Tuberculosis (TB) is a serious lung disease caused by Mycobacterium tuberculosis bacteria. While it primarily affects the lungs, TB can also affect other parts of the body and lead to life threatening complications.

The American Lung Association estimates that 10 million people have “active” tuberculosis worldwide, though the infection is far less common in the United States. Most cases are also curable.

Antibiotics may treat most forms of TB. But if you have TB that isn’t responding to commonly used medications, you could have a form known as drug-resistant tuberculosis.

Read on to learn more about the causes of drug-resistant TB and common risk factors, along with symptoms and treatment options.

In most cases, drug-resistant TB develops when you don’t stick to your treatment plan. Not taking a full course of treatment or taking the wrong dosage can cause drug resistance.

TB itself is an airborne infection spread through prolonged exposure to someone who has an active TB infection. TB can be transmitted through droplets when a person with a TB infection:

  • talks
  • coughs
  • sneezes

After you inhale the bacterium that causes TB, it lodges in your lung tissues. From there, TB bacteria can spread into several areas of your body, including your:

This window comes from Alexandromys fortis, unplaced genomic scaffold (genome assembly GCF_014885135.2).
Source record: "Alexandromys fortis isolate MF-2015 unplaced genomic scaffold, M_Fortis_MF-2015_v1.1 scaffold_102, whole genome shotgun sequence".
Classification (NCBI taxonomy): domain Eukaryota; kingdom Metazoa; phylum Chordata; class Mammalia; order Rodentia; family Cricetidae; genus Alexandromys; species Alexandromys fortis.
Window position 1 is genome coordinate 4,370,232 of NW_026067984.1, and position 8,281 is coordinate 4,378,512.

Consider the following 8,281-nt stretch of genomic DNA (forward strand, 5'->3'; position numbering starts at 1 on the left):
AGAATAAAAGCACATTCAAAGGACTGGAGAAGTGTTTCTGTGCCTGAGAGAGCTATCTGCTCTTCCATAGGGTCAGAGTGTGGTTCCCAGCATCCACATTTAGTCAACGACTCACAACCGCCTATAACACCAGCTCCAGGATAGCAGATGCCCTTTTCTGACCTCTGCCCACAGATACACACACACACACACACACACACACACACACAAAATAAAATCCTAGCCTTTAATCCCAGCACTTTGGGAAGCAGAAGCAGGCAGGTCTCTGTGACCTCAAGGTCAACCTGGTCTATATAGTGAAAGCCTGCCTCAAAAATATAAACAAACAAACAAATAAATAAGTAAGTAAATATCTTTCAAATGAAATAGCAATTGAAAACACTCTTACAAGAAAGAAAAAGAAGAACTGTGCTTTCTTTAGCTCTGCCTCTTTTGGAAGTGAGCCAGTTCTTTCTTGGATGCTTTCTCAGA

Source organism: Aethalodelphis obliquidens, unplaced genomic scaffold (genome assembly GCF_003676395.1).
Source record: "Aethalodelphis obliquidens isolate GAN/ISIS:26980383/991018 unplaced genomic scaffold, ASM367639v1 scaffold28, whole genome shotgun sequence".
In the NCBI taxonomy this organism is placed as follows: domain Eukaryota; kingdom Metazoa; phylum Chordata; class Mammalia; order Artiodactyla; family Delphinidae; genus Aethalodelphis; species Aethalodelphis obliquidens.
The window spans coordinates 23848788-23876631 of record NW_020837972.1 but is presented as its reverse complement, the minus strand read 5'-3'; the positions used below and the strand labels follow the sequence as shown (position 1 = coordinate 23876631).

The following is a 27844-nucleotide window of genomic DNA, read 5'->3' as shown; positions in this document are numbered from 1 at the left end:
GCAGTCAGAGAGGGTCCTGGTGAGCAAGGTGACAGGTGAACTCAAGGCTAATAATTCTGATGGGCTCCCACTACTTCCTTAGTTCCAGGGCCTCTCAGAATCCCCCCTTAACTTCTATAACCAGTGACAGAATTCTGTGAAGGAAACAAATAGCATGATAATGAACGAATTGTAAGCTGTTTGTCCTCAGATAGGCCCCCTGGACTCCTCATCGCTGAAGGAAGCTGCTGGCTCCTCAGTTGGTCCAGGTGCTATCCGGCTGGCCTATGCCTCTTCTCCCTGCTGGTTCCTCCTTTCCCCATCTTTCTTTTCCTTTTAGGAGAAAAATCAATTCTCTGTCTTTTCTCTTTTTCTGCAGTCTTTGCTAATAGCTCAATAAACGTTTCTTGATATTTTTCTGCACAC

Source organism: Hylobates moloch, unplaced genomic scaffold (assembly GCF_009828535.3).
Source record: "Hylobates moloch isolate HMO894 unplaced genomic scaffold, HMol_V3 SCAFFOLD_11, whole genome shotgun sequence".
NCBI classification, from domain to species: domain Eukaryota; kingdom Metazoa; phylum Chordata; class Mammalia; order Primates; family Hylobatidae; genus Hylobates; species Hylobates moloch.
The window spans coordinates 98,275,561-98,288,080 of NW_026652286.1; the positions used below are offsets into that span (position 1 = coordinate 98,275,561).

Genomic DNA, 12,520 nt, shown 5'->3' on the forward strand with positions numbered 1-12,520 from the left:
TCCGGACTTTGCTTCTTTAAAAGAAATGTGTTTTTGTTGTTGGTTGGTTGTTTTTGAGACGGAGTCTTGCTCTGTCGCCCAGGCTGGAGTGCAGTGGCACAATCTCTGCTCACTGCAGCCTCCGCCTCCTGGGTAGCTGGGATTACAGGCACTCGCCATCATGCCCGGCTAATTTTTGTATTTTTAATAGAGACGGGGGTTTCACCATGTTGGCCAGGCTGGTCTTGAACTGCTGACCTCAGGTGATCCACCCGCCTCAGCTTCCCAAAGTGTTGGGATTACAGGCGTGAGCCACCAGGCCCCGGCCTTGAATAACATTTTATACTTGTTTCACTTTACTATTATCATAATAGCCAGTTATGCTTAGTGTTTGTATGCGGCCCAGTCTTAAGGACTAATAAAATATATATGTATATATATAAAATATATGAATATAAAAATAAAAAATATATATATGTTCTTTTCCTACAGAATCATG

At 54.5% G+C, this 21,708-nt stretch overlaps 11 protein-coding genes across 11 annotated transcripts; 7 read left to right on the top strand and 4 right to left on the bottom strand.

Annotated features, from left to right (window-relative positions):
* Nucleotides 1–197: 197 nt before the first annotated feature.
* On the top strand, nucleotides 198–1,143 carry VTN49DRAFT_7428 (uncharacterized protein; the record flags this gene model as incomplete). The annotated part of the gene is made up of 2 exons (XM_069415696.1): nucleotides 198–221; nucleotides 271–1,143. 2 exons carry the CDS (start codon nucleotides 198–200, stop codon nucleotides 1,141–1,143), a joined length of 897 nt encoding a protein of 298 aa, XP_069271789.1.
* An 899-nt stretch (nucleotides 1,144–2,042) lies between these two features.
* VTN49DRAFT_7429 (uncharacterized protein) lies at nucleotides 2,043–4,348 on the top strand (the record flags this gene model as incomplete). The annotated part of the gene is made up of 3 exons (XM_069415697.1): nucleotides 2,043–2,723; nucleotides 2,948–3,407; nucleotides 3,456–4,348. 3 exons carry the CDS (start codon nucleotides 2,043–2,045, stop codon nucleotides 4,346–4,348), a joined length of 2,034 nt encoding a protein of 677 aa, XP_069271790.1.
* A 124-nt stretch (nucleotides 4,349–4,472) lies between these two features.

• lymph nodes
  • skin
  • other major organs

In the United States, doctors usually treat TB with a 4-month, 6-month, or 9-month course of medications.

The 4-month course includes the medications:

  • rifapentine
  • moxifloxacin
  • isoniazid
  • pyrazinamide

The 6- or 9-month course uses a regimen called RIPE:

  • rifampin
  • isoniazid
  • pyrazinamide
  • ethambutol

If you don’t follow your treatment plan, or if your condition doesn’t improve with first-line treatments, you could have drug-resistant TB. This means that the bacteria responsible for your TB infection is resistant to the standard of treatment used to get rid of it.

While it can take months or even years to develop TB after infection, you may be at a higher risk of contracting TB and developing an infection right away if you have a weakened immune system. This includes:

Additionally, you may be at risk of getting drug-resistant TB if you:

  • live in an area where TB is prevalent
  • have been exposed to someone with drug-resistant TB
  • work in an industry or setting, such as hospitals, where you may be exposed to others with drug-resistant TB
  • have a history of TB infection
  • stop taking TB medications as prescribed

The type of drug-resistant TB you may have depends on the particular drug(s) you may be resistant to. Such medications are often considered first-line TB treatments. Also, it’s possible to have more than one type of drug-resistant tuberculosis.

Types of drug-resistant TB include:

  • Mono-resistant (MR-TB). You’re resistant to one first-line TB treatment.
  • Poly-resistant (PR-TB). You’re resistant to more than one first-line treatment, aside from isoniazid and rifampin.